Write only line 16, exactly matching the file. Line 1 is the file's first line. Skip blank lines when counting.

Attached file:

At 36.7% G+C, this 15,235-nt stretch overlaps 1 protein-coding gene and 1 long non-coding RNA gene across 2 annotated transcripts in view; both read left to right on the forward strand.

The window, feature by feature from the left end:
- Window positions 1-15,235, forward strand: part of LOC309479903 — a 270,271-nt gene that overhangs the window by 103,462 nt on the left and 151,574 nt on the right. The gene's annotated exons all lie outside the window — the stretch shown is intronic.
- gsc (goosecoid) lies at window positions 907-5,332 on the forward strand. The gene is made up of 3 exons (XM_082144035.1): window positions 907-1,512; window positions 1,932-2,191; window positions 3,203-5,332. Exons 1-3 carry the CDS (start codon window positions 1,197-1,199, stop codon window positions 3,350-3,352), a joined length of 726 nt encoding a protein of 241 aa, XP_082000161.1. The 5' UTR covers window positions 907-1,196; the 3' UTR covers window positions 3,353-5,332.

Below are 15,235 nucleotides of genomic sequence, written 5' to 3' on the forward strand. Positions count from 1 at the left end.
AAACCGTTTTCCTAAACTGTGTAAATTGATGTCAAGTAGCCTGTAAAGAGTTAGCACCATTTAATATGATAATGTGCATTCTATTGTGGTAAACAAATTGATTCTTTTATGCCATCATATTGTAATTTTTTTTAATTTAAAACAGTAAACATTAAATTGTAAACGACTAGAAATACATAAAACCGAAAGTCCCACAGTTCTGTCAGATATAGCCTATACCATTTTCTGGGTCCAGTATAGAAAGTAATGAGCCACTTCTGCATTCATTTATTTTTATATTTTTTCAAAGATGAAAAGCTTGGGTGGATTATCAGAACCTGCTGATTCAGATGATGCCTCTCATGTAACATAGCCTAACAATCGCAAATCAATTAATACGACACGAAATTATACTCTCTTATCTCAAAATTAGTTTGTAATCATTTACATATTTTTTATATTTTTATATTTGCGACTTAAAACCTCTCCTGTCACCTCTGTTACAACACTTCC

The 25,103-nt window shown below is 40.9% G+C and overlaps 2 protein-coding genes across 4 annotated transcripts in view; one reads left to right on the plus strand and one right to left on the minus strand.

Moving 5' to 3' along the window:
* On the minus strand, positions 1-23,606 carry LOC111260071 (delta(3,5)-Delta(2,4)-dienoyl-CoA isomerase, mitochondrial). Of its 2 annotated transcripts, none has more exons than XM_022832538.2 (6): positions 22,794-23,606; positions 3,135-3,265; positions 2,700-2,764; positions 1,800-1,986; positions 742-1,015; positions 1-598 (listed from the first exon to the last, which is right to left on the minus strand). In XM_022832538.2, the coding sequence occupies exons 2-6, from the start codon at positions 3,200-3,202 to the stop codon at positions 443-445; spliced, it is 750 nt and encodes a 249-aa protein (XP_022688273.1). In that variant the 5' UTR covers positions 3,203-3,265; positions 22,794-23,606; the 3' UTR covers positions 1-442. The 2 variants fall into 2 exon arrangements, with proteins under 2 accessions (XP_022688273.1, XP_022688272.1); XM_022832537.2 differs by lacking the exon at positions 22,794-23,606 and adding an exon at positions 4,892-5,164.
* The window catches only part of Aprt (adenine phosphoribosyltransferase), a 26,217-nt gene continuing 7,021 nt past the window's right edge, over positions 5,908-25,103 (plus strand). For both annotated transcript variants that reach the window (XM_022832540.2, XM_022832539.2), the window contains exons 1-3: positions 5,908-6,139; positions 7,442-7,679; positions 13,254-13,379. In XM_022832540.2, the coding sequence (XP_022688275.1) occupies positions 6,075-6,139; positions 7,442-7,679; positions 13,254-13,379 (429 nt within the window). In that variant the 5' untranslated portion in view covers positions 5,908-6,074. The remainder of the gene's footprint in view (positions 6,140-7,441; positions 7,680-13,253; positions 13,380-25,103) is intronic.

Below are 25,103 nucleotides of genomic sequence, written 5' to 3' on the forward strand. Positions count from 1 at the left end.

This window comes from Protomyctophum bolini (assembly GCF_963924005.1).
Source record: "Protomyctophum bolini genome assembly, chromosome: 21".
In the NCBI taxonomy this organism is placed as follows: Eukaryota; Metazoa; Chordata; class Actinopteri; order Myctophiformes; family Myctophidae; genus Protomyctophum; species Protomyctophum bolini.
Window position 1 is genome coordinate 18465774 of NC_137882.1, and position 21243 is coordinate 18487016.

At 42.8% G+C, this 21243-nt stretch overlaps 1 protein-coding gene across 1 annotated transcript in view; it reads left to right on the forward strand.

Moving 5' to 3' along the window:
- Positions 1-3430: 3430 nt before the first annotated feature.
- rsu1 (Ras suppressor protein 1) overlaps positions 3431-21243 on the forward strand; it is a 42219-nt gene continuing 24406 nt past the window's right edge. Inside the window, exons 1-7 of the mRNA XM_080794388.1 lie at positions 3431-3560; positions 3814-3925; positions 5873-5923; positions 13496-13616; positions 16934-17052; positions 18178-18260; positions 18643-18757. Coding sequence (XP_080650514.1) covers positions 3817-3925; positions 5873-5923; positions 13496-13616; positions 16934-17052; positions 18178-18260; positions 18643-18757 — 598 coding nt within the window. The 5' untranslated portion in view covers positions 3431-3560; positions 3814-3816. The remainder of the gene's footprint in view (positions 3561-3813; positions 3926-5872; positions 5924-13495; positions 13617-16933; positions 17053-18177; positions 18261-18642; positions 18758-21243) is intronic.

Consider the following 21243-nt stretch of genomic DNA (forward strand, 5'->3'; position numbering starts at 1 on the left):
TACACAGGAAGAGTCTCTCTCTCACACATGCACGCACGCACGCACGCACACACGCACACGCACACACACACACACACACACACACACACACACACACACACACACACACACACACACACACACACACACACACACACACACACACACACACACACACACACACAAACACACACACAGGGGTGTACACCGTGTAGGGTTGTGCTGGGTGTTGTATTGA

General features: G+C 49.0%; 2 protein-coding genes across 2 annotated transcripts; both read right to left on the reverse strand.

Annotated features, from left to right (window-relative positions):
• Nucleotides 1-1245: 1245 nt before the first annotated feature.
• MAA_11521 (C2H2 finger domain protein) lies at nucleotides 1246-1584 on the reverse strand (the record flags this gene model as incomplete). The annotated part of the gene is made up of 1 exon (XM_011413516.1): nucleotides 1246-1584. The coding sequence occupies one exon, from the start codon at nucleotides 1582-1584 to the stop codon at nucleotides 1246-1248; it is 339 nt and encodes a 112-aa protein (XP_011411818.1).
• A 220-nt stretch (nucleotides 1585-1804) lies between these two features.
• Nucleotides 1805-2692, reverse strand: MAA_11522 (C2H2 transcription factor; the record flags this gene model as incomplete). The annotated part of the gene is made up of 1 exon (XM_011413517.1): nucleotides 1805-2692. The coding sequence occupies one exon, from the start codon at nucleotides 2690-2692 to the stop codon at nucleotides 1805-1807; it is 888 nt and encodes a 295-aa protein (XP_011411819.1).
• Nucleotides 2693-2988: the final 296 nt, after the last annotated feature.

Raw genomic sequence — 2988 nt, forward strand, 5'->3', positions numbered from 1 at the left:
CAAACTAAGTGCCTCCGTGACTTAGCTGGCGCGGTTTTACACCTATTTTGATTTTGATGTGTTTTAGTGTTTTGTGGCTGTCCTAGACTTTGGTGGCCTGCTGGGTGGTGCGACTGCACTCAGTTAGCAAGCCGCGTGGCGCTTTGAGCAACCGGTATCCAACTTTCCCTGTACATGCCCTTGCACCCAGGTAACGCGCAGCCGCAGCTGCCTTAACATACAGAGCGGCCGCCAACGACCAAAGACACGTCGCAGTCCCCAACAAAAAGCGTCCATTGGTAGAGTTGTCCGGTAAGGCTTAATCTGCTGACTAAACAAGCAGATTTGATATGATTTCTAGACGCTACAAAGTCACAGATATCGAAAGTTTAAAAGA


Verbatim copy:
At 42.8% G+C, this 21243-nt stretch overlaps 1 protein-coding gene across 1 annotated transcript in view; it reads left to right on the forward strand.